Exercise and Rheumatoid Arthritis

There is a lot of evidence now showing that physical activity is safe and has many benefits for people with RA. We know now that physical activity improves RA symptoms and lowers the risk for developing heart disease.

So, for people with RA physical activity is important in managing their condition and maintaining a healthy lifestyle. Engaging in physical activity (such as walking or swimming) and/or regular movement exercises that can improve your range of motion can enhance your ability to manage day-to-day life. There are many places where you can find information on how to be active. A good place to start is the NRAS website: www.nras.org.uk/exercise.

There are some main factors to take into account before you exercise:

1. Everyone is different: What may work for one person may not suit you. If in doubt, it is advisable to ask your GP or ask to be referred to a physical activity professional or a physiotherapist who will be able to guide you. Some gyms have instructors who have training on how to help people with RA and other long term conditions to create an effective exercise programme.

2. Low impact first: Low impact activities are best to start with as they help you engage with physical activity without strain on your joints, ligaments and muscles. Swimming, walking and cycling come into this category. Tai Chi (a Chinese martial art, characterized by methodically slow circular/ stretching movements and positions of body balance) is also a popular low impact exercise for people with RA. Starting with low impact activities for a few months can prepare your body to take up more intense exercise (such as brisk walking and cycling and resistance training), if you wish to do that.

3. Start low and build up: With any activity it is always advisable to start at a low intensity and gradually build up the amount you do. After all, you wouldn’t start training for a marathon by doing a 20 mile run! The same principle applies whether you are considering starting a walking programme or learning to play badminton.

4. Choose appropriate types of physical activity: Activities such as walking, cycling and swimming are important to reduce your fatigue, improve your overall fitness and the way your heart works. Resistance training is also safe for RA and can improve your ability to do daily tasks and your overall functional abilities. Always remember that all these activities need to start at low intensities and progressively build up.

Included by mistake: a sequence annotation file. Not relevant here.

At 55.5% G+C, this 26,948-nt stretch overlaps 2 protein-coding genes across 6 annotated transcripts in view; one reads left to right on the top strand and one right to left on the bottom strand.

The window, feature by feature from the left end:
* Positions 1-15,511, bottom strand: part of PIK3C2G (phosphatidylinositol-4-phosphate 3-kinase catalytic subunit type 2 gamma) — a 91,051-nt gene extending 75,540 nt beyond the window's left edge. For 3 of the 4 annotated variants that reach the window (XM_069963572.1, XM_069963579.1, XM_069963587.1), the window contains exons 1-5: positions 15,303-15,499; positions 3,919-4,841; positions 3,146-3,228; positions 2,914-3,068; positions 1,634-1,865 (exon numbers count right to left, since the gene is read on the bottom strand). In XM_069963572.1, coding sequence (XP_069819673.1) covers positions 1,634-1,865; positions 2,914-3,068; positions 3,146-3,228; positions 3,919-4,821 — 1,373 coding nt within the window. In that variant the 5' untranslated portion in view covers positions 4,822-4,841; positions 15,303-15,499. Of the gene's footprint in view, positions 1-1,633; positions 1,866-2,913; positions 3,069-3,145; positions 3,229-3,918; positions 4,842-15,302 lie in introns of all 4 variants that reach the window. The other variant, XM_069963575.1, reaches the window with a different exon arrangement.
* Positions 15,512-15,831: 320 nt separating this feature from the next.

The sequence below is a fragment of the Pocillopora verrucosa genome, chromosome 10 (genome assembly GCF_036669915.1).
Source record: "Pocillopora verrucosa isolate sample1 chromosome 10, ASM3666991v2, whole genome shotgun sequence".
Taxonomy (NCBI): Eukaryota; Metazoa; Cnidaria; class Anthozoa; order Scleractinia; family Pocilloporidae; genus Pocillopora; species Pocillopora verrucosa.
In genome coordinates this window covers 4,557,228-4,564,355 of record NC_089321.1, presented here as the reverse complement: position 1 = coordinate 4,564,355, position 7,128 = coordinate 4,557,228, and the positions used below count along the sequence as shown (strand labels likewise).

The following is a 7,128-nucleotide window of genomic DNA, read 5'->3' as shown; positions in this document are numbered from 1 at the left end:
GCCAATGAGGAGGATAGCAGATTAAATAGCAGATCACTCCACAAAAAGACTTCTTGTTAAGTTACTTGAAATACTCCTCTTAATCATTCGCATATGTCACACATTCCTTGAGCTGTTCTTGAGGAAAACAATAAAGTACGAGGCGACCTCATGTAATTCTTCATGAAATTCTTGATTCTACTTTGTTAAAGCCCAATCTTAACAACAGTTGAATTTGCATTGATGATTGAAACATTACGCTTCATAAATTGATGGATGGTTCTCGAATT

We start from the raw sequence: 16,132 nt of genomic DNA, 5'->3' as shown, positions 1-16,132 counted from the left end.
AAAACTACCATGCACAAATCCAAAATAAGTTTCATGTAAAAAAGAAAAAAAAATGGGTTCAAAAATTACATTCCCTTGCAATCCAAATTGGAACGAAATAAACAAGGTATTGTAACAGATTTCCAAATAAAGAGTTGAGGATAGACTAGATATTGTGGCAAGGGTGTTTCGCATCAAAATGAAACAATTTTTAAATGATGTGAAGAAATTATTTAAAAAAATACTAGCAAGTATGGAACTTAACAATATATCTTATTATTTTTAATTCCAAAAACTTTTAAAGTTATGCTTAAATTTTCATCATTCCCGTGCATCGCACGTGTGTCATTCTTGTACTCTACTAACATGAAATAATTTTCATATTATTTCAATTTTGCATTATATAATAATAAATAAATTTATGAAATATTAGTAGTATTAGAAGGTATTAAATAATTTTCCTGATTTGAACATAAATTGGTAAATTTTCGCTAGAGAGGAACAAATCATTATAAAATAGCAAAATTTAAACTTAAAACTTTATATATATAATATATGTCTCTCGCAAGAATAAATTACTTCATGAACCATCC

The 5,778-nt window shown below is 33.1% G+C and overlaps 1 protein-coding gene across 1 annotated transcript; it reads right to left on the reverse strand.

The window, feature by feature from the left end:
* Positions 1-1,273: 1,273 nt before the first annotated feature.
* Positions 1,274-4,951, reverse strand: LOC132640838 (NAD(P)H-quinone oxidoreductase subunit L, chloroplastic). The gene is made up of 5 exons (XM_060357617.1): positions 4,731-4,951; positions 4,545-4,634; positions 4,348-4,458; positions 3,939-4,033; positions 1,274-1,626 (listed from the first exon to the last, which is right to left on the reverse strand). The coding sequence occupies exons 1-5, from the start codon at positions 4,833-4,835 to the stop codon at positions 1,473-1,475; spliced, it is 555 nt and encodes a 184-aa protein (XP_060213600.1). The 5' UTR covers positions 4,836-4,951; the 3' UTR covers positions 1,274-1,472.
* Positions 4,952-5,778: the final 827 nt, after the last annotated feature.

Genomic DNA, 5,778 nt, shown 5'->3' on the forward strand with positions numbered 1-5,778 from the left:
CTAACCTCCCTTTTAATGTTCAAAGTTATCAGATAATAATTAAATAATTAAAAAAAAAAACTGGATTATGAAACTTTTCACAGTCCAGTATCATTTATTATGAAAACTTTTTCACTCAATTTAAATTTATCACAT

5. Preparation is key: Make sure you warm up before starting your exercise session. This should be a gentle aerobic warm-up, such as walking on the spot OR walking OR light cycling for 3-5 minutes. The NHS have some good general information on warm-up exercises here. Well fitting, shock absorbing footwear, suitable for the activity, are also important. 

Types of Physical Activity

Swimming is an excellent form of physical activity as it causes very little strain on joints while allowing you to exercise to your full potential. It involves most muscles and joints and is a good all-round workout. Some people may prefer the warmer water in a hydrotherapy pool, although availability of these pools varies across the UK. 

If you are usually mobile and in otherwise good health then it may be that you will be able to cope with something more demanding. Activities such as a walking programme, aqua aerobics, badminton, cycling or whatever physical activity you did prior to your RA diagnosis may be suitable.

Don’t underestimate the importance of doing an activity you enjoy, as you are much more likely to continue doing it! Also, exercising with someone else (a family member or friend) can be more enjoyable and help with motivation.

If after starting a new activity you find that at first it seems to make you worse, there are changes to your exercises that you can try. It is probably worth reducing how often you do the activity and the amount you do to see if this helps, then gradually building up the time or intensity.

If you have excessive joint damage, supervision by either a physiotherapist or an exercise professional, with relevant experience, is required before starting a new exercise regime. Progression of the intensity should always be slower than normal and always based on your feedback to the person supervising.

Finally, if you are in a flare up (where a joint/joints are particularly swollen and tender) it is best to focus on letting the joints settle down and doing 'range of movement' exercises rather than other exercise activities. Don't forget that it may also be beneficial to use cold therapy to reduce pain and swelling in a flared joint. Once the flare subsides then you can gradually return to an increased level of exercise.

References available on request

Written: 17/03/2017